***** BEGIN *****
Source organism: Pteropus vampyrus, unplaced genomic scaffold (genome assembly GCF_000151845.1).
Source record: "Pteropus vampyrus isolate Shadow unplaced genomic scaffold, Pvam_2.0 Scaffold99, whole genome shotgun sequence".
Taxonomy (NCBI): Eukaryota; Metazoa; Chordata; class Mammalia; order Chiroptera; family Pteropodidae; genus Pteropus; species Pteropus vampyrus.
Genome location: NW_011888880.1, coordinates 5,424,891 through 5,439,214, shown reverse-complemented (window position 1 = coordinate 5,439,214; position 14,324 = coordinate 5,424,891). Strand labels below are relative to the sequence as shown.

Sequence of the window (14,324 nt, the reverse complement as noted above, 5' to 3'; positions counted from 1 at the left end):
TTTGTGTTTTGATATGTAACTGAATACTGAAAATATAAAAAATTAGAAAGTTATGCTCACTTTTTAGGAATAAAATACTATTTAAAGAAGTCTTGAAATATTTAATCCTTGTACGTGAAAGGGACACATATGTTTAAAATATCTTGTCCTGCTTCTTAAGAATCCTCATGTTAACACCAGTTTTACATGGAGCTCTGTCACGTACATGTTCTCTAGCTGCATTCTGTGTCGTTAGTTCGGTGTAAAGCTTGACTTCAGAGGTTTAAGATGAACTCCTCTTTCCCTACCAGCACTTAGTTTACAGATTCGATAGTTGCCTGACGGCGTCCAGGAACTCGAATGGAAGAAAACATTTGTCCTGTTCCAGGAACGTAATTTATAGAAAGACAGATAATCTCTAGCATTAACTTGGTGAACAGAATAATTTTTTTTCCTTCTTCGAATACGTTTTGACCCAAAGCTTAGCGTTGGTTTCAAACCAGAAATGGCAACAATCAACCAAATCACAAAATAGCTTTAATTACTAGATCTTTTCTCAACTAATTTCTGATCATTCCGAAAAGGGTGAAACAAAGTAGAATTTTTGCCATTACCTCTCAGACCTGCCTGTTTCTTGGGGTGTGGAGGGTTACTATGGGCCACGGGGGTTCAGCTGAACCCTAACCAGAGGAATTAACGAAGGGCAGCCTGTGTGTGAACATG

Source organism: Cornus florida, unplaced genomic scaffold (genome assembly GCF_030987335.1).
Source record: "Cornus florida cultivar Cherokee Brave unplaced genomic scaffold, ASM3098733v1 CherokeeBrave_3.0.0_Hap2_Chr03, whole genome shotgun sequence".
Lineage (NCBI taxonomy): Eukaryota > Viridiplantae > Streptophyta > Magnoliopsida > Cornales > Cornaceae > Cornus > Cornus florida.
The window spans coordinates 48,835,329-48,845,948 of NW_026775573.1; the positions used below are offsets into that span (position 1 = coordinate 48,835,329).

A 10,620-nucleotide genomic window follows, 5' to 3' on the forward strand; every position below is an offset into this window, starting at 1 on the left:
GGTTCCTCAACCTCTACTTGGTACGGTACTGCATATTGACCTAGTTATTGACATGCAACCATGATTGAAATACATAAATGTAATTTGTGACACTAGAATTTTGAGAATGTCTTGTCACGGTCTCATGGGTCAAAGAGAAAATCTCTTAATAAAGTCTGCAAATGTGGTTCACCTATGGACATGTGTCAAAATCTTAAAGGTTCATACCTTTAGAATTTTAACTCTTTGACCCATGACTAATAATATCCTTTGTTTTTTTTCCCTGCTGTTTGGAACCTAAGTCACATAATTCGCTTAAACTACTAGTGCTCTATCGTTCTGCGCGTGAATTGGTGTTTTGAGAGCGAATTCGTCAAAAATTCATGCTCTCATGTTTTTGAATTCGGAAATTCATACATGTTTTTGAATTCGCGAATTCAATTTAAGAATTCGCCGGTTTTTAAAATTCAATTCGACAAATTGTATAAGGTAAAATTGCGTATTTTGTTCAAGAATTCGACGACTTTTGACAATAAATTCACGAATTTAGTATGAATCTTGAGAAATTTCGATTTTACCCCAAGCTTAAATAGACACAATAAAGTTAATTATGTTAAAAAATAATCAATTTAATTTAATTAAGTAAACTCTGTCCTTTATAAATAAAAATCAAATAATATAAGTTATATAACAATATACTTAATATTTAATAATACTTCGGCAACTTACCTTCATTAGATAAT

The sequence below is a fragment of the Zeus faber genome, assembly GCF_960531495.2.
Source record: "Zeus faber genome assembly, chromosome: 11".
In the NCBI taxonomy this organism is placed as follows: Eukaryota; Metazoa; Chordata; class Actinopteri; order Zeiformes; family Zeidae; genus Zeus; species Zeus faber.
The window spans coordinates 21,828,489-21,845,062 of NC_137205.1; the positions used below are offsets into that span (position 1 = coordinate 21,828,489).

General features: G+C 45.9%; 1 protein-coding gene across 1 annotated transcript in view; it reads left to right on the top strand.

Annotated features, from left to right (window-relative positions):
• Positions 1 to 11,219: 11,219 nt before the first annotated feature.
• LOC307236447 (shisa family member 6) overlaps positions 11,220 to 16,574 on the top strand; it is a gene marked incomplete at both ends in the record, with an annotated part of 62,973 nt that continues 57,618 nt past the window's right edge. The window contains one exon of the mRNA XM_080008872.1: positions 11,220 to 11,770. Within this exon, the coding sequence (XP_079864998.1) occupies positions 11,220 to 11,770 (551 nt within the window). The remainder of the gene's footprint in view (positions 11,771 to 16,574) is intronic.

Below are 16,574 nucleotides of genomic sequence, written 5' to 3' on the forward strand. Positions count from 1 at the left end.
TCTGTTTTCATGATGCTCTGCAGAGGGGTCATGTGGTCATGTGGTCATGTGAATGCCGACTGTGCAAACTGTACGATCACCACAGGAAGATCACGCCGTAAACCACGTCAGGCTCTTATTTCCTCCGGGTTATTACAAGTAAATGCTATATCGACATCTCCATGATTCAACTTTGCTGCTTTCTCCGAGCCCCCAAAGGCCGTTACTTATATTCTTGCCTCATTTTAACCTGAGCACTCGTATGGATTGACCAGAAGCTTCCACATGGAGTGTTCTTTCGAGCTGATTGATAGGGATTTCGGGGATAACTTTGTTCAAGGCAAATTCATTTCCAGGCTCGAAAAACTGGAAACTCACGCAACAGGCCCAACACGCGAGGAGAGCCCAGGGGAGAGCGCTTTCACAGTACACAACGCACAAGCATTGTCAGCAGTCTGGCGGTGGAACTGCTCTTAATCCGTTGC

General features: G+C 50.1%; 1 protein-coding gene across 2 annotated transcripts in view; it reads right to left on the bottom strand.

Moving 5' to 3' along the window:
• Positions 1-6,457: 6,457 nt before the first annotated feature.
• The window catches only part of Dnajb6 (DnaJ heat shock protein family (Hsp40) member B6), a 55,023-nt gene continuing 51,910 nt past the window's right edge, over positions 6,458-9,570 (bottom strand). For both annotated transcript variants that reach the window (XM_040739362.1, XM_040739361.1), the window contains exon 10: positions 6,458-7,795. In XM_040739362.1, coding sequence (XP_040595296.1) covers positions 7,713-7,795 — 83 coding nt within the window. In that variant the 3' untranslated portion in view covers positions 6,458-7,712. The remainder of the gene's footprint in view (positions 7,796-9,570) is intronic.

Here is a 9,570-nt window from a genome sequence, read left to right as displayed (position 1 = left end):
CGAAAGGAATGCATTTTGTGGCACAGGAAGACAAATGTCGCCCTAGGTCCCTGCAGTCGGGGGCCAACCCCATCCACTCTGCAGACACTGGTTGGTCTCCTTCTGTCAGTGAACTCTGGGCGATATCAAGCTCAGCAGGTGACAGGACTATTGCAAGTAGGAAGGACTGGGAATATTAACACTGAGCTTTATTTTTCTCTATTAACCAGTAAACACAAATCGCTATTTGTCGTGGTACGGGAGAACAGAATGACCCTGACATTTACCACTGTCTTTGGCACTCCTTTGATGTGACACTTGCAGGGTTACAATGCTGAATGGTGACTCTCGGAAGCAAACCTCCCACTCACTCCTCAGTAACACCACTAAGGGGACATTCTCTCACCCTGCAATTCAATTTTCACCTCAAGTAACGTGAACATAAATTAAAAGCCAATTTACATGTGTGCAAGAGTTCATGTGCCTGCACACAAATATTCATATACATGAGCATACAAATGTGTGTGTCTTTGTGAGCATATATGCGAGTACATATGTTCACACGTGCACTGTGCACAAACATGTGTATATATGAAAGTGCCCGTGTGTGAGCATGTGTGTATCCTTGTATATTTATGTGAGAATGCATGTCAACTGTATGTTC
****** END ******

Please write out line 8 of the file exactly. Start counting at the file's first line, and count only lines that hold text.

Source record: "Cornus florida cultivar Cherokee Brave unplaced genomic scaffold, ASM3098733v1 CherokeeBrave_3.0.0_Hap2_Chr03, whole genome shotgun sequence".